Maybe you can give yourself a set amount of time–15 minutes, half an hour, nothing drastic–and set some kind of timer, and tell yourself that for that time you will write, no matter how awful it comes out. And then at the end of that time, if you still feel awful and it isn’t working, you get to stop for the day and do something comforting. Probably you’ll end up stopping, but maybe you’ll get something you can use in that short time. And if you don’t want to stop, if it’s starting to work, then keep going. The one thing you’re not allowed to do is to beat yourself up over whatever you do or don’t get done, because that won’t help at all.

I know it’s weird, but I have to make those kinds of bargains with myself all the time!

Advice #3

Get away from your computer? Just sit and visualize your story for a while–could be several hours. Take notes if you have to, but don’t hold the pen or notebook in your hand when you’re not HAVING to scribble?

Tea? Chocolate? Play with the animals?

Good luck–it’ll come!

Advice #4

My advice is to wallow.

I mean it.

Wallow.

Write about why life sucks right now…then delete it.

Be home alone and rant and rave.

Throw a tantrum–kicking legs and all.

Bawl.

Bawl some more.

Let the writing sit.

Seven months went by for me, and look. You are still here, LJ Land is still here, my stories are still here, my agent (bless her!) is still here… My friends are all still here. Now, I’m not saying you should take a break from LJ Land, no way! I’d miss you too much! I’m just saying, it’s okay. It’s okay to not feel like writing.

Relax. Let yourself ‘not write’.

It’ll be there tomorrow and the next day and the next….

HUGS!!!!

*hugs* and *chocolate*

Advice #5



Go watch some TV – an episode of something/a film you love, sad, funny whatever, it doesn’t matter. Give yourself and your brain a break. Then do the fool-your-brain thing – say you’re only going to write 100 words [or 50] and that will be it. Then pat yourself on the back for a good job done, and if you want to go for bonus wordage, then do the next 100. And tell yourself that it can be about anything.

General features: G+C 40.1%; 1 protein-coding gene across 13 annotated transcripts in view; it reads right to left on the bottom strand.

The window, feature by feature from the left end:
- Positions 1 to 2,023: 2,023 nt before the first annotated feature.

And more *hugs*

Advice #6

This may cause your daughter to hate me forever and plot vengeance.

You need to dance. Put on the happiest song, (kudos if it’s a geeky, embaressing song) and dance in the living room. Revel in your geekiness and the groans of humiliation from others.

Don’t write. Read. Soak in hot, fragrant water. Drink/eat lots of chocolate. Visit your friends…the writing will be waiting for you when you come back. Till then, tons of HUGS and good thoughts, Carrie!!

Advice #7

Having emotions means you are not one of the sheeple.

If that doesn’t make yo smile, consider this: “The good writing of any age has always been the product of someone’s neurosis, and we’d have a mighty dull literature if all the writers that came along were a bunch of happy chuckleheads.” ~William Styron, interview, Writers at Work, 1958

If that doesn’t help, I suppose I could call and do the choo-choo thing and sing songs. But that’s really an emergency procedure.

Advice #8

Aw, Carrie! {hugs}

I’m a big believer in WRITE NO MATTER WHAT…unless you can’t. 🙂 I think there are times when I weasel my way out of writing because I’m being a slacker – that’s not cool. But there are other times that I take a break because I can feel inside that no matter how long I sit there stabbing keys, nothing worthwhile is going to appear on the page and in the meantime I’m feeling darker and darker inside (and not the good kind of dark, if that makes any sense).